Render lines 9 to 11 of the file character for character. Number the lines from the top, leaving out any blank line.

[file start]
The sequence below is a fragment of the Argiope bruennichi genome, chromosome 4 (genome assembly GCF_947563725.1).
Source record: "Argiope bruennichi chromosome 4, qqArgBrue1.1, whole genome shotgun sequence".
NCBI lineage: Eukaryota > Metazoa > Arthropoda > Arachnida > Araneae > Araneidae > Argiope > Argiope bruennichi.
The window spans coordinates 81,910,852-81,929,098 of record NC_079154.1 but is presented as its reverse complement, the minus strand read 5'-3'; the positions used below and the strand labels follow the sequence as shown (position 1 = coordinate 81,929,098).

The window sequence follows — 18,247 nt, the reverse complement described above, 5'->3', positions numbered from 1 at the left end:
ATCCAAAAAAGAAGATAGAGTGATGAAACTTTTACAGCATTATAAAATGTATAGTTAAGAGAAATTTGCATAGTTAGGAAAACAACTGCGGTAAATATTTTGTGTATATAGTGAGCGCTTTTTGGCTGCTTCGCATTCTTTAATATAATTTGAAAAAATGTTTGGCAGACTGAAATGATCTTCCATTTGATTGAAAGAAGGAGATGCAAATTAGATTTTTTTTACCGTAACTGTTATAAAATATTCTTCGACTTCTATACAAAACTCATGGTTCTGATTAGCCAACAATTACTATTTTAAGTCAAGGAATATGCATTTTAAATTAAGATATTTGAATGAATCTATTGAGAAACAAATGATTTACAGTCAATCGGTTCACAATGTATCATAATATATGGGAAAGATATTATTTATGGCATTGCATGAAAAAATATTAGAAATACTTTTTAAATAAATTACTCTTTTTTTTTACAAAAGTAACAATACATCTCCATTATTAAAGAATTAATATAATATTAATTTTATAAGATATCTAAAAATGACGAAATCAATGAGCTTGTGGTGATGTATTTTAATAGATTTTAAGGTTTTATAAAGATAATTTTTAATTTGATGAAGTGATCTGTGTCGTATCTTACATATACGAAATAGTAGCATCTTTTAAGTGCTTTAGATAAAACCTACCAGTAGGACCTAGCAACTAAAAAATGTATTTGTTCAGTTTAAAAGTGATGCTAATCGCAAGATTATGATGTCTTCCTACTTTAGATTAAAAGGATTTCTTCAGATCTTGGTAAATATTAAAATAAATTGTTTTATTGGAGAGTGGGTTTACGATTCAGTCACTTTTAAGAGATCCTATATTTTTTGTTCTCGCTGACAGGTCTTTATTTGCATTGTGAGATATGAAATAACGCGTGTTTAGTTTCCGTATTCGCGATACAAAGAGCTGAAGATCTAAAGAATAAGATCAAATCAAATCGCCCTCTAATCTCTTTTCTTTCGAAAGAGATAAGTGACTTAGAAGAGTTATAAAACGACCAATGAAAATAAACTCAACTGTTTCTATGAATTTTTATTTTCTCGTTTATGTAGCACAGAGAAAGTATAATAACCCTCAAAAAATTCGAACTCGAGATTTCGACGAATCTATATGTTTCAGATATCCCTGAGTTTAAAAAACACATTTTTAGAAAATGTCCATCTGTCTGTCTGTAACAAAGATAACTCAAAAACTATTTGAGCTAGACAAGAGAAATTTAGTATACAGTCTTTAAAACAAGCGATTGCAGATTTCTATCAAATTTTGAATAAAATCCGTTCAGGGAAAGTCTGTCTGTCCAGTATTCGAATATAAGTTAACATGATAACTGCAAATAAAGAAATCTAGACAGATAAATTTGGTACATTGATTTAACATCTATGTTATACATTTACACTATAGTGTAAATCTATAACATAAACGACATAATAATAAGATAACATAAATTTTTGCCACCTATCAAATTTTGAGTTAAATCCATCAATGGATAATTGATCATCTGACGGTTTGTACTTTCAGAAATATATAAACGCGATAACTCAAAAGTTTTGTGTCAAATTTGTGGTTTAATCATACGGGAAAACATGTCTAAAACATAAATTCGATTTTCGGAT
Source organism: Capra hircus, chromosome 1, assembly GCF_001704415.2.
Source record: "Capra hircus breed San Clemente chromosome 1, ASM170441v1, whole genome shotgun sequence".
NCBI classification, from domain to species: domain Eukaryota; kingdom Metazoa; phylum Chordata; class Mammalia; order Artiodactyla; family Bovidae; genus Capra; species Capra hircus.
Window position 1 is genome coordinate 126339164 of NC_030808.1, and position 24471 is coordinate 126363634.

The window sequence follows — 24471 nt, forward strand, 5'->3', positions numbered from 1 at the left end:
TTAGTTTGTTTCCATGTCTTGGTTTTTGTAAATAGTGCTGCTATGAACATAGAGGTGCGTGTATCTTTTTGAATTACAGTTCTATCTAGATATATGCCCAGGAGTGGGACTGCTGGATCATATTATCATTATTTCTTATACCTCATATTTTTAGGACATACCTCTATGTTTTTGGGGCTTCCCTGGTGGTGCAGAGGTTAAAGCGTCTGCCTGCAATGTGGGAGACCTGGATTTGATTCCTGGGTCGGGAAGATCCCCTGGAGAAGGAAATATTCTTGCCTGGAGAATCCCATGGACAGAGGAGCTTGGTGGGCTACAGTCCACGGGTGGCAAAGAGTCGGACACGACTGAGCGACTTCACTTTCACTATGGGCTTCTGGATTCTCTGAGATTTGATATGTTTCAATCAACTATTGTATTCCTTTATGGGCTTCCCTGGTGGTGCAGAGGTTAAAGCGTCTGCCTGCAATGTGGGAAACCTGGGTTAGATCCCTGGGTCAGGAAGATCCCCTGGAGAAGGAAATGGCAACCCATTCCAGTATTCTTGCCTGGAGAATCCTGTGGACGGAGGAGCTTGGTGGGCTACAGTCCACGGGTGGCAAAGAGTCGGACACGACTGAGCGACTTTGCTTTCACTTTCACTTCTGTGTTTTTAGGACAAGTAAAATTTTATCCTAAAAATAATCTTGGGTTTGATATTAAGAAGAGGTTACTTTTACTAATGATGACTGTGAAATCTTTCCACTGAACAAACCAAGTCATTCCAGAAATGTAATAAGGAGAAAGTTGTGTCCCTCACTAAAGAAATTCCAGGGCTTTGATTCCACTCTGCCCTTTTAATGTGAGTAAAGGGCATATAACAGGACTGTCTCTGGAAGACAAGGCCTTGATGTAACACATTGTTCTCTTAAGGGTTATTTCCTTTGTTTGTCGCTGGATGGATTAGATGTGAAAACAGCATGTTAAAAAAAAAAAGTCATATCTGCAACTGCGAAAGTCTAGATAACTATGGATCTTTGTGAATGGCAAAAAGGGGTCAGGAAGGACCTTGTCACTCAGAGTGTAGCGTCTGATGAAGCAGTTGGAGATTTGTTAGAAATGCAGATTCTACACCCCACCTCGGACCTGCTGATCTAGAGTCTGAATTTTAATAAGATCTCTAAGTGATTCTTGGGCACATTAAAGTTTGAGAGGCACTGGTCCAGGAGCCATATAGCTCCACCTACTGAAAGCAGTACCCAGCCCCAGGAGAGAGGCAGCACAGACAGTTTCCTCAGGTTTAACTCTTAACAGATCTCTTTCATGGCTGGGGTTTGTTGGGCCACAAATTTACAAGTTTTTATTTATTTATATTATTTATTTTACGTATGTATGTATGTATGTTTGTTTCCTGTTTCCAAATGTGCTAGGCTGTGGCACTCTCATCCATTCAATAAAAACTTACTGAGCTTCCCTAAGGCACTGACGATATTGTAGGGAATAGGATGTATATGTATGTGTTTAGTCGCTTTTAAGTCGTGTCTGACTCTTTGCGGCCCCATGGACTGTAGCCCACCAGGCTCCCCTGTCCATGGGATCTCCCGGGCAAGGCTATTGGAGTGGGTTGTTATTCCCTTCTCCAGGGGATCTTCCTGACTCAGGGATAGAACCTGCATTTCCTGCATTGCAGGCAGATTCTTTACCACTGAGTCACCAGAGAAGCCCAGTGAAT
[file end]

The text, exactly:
NCBI classification, from domain to species: domain Eukaryota; kingdom Metazoa; phylum Chordata; class Mammalia; order Artiodactyla; family Bovidae; genus Capra; species Capra hircus.
Window position 1 is genome coordinate 126339164 of NC_030808.1, and position 24471 is coordinate 126363634.

The window sequence follows — 24471 nt, forward strand, 5'->3', positions numbered from 1 at the left end: